Matt Hasselbeck's career as a quarterback sneaker probably ended Sunday.
The Seattle Seahawks' veteran passer suffered cracked bones in his left wrist during an unsuccessful -- and unsightly -- plunge over the left side on fourth-and-1. Hasselbeck rolled over the left side of his line, falling to the ground for no gain.
I've never considered Hasselbeck to be an effective sneaker. At his best, the Seahawks had the offensive line and running backs to convert in those situations. Seattle's offensive line isn't overpowering opponents this season. Marshawn Lynch has zero yards on 11 goal-to-go rushes, for example. The team has had injury issues at fullback, where Michael Robinson isn't a traditional blocking back, anyway.
The Seahawks do not feel good about their prospects in short-yardage situation. By my count, Seattle has used three-receiver personnel 12 times in 21 snaps from third- or fourth-and-1, including five times in the team's last seven opportunities.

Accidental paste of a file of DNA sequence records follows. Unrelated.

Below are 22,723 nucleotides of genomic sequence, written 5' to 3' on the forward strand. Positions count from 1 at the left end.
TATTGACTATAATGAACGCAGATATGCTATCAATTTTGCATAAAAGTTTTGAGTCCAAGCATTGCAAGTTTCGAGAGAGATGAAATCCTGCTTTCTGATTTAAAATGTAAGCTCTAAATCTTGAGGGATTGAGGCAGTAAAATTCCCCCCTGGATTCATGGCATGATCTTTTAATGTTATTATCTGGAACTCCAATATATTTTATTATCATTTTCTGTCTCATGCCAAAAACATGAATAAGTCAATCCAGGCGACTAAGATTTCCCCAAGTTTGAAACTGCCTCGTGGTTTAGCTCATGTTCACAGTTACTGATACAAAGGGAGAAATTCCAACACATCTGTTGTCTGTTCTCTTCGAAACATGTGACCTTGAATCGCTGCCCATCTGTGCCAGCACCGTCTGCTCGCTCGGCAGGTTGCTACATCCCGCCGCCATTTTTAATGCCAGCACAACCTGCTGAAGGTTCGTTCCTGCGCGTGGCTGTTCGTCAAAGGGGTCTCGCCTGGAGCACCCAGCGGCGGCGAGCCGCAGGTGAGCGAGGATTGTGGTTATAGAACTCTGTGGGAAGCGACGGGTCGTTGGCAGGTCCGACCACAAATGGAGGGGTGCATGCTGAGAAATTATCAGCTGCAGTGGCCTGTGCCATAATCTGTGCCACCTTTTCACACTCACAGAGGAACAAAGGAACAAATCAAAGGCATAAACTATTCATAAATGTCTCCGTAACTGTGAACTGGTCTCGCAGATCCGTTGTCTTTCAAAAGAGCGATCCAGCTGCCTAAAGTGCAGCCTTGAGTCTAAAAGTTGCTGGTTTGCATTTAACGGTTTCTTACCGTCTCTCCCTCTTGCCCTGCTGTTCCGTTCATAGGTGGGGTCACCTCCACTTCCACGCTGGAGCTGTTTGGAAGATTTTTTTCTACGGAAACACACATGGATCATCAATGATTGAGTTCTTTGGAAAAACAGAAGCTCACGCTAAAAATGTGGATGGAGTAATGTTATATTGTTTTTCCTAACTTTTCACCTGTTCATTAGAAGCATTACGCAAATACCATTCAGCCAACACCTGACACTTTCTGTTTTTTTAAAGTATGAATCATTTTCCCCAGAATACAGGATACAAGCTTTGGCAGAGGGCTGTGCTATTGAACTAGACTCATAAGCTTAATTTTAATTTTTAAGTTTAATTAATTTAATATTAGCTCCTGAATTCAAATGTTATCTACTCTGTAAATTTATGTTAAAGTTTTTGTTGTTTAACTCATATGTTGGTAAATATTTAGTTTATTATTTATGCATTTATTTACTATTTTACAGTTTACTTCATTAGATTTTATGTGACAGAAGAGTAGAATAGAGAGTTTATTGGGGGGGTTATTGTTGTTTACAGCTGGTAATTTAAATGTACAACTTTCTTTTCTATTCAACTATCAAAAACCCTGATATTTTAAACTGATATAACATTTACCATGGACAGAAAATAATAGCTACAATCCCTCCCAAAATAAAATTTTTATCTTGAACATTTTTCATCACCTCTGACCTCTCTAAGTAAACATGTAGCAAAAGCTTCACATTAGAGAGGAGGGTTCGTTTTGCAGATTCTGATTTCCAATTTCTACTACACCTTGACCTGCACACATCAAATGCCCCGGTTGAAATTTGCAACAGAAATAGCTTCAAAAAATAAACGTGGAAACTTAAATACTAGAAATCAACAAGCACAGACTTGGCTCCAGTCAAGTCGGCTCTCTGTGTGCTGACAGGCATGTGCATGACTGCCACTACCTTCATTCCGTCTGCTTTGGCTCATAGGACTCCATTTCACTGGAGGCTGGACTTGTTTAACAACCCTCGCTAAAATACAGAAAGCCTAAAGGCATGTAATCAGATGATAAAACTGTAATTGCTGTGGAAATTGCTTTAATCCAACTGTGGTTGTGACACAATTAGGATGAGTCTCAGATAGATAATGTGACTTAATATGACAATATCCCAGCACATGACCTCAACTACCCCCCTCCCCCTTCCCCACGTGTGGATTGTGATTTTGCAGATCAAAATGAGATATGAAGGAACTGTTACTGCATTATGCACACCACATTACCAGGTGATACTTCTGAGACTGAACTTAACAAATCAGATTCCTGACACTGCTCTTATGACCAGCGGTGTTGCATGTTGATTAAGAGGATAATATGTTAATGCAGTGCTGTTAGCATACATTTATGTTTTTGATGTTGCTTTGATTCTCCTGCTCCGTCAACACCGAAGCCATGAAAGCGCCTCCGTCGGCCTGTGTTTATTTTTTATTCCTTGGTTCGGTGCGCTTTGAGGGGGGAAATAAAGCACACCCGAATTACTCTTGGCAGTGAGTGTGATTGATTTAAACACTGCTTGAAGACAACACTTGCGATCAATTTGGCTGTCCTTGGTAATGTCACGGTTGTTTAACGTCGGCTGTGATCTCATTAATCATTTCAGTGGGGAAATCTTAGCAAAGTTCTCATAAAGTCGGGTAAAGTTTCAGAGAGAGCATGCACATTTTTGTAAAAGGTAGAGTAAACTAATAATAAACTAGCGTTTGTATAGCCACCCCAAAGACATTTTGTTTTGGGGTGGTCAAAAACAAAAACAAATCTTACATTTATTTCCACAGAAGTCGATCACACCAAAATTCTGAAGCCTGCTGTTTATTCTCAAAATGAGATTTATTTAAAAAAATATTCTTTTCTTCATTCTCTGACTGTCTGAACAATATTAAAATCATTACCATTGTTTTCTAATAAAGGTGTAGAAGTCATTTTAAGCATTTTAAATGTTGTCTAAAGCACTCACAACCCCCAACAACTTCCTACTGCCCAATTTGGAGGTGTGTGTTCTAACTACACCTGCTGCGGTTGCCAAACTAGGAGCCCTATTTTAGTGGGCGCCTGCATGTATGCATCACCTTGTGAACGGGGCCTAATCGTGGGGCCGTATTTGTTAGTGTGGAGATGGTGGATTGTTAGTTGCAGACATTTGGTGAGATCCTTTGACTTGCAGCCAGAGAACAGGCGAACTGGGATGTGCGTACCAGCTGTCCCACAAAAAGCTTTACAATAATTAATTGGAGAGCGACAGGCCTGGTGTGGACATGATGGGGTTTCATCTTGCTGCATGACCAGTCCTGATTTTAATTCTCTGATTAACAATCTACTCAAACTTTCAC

Still, running Hasselbeck on a sneak made little sense because Hasselbeck was coming off a concussion, and he was facing an Arizona defense featuring Adrian Wilson, a big hitter. He probably wasn't going to charge into the defensive front with all his might.
Coach Pete Carroll suggested he erred in making or approving the call.
The Seahawks have attempted only three quarterback sneaks with Hasselbeck since the 2008 season, according to ESPN Stats & Information. They converted twice.
The chart shows quarterbacks with at least 10 attempts, with sneaks defined as quarterback non-scrambles up the middle on third- or fourth-and-1.